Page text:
Artificial intelligence gets real

AI’s potential to transform business and society is indisputable. But even as the money pours in and the stakes rise, many executives and directors are still asking: what does it mean for me? Buckle up, as we break down fact from fantasy and offer five guiding principles for AI adoption
By Jonathan Woods

Light it up: Ed Clark, former TD Bank CEO and now chair of the Vector Institute, says AI is as revolutionary as electricity in its day

When Jordan Jacobs approached former TD Bank Group CEO Ed Clark in late 2016 with the idea to fundraise for a world-leading artificial intelligence research facility, he found a willing and motivated partner.

“I sent an e-mail to Ed at about 10 p.m. on a Friday saying, ‘Here are the first 20 companies we should go to,’” says Jacobs, CEO of Toronto-based Layer 6 AI, an AI software company. “He called me just before noon on Saturday and said, ‘OK, I’ve raised $70 million this morning. What have you done?’” When the dust had settled only a few months later, the Vector Institute had raised over $150 million in public and corporate money—including pledges from Google, Magna, Loblaw and each of the Big Five banks. Its mandate is to drive the adoption of AI technologies across Canada, facilitate the commercialization of AI research and serve as a centre of gravity for global AI talent.

When explaining how AI is expected to transform business and broader society, experts struggle to find historical comparisons of the same scale. Even the internet doesn’t measure up. Clark, who now chairs the Vector Institute’s board, says it’s much farther-reaching. “Just as electricity was transformative—what could you do once you had electricity—AI is the same.” Clark also sits on the board of Thomson Reuters, and says that after a demonstration of AI technology was given to his fellow directors at the company earlier this year, they “were blown away.”

The headline-grabbing establishment of the Vector Institute punctuates a frenzy of recent AI activity that’s been hard to miss. At the same time, however, for many leadership teams looking to get their feet wet with the technology, confusion remains over how to begin. Clark says, “I think a lot of people are walking around with an exotic view of AI, but they’re not quite sure about, ‘What does it actually mean?’” A McKinsey Global Institute survey of C-level executives at over 3,000 companies supports this assessment, saying that “many business leaders are uncertain about what exactly AI can do for them, where to obtain AI-powered applications, how to integrate them into their companies, and how to assess the return on an investment in the technology.”

For every day those questions go unanswered, early AI adopters build a compounding competitive edge. As the McKinsey report says: “There are no shortcuts for firms. Companies cannot delay advancing their digital journeys, including AI,” as the “gap with the laggards looks set to grow.” Indeed, this sentiment was expressed as early as 2014, when technology and market research firm Gartner told its clients that “the risk of investing too late in smart machines is likely greater than the risk of investing too soon.”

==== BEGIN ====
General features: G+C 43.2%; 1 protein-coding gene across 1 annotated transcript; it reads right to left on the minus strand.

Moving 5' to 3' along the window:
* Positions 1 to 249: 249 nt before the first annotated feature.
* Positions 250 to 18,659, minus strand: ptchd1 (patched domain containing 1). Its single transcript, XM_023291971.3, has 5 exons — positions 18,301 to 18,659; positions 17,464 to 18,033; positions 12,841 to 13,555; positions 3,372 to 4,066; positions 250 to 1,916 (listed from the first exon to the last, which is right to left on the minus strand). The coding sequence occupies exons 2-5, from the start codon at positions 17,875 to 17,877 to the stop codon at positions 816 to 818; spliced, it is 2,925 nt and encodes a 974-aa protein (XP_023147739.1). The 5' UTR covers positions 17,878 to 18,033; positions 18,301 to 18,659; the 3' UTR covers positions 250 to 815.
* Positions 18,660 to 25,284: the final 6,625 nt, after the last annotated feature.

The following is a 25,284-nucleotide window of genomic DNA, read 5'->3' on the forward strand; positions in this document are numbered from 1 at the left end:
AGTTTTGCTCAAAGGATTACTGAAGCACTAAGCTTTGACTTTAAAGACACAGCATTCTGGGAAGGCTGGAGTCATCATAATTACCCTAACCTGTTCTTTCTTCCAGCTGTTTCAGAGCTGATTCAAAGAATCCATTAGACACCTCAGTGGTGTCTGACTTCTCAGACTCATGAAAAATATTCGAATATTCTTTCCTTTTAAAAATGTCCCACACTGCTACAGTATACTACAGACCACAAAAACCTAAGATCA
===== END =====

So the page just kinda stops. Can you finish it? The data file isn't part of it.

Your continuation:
The numbers being thrown around by analysts about AI’s impact are enormous. Accenture, looking at 16 major industries, claims AI has the potential to boost profits by an average of 38% by 2035. Market researcher IDC projects corporate spending on AI solutions to reach over US$46 billion by 2020, up from an estimated US$12.5 billion this year.

Some Canadian companies are experimenting aggressively with the technology. Scotiabank, for instance, has engaged with Toronto AI start-up to develop an AI system that recommends next steps—calls, e-mails or patience—for overdue credit card payments after analysis of personal credit history, customer behaviour patterns and existing collections data. The bank also revealed a partnership with Layer 6 AI to create a product recommendation engine that personalizes marketing of its products to holders of Cineplex Scene loyalty cards.

On the e-commerce side, Shopify is employing machine learning to determine the credit risk of all applicants to the company’s Merchant Cash Advance program before spitting out customized offers. The technology was credited in the company’s August earnings call when executives explained that they had “nearly doubled the number of capital advances in Q2 over Q1.”

Elsewhere, the likes of Johnson & Johnson, PayPal and KLM are using artificial intelligence to streamline supply chains, detect fraud and money laundering, and augment online customer service with chatbots that interact directly with customers.

Of course, for every new application and announcement there is a corresponding increase in unease about how AI will reshape the professional landscape. How do you introduce the technology to employees who have read that it threatens to do their jobs faster and more accurately than they do—or replace them altogether?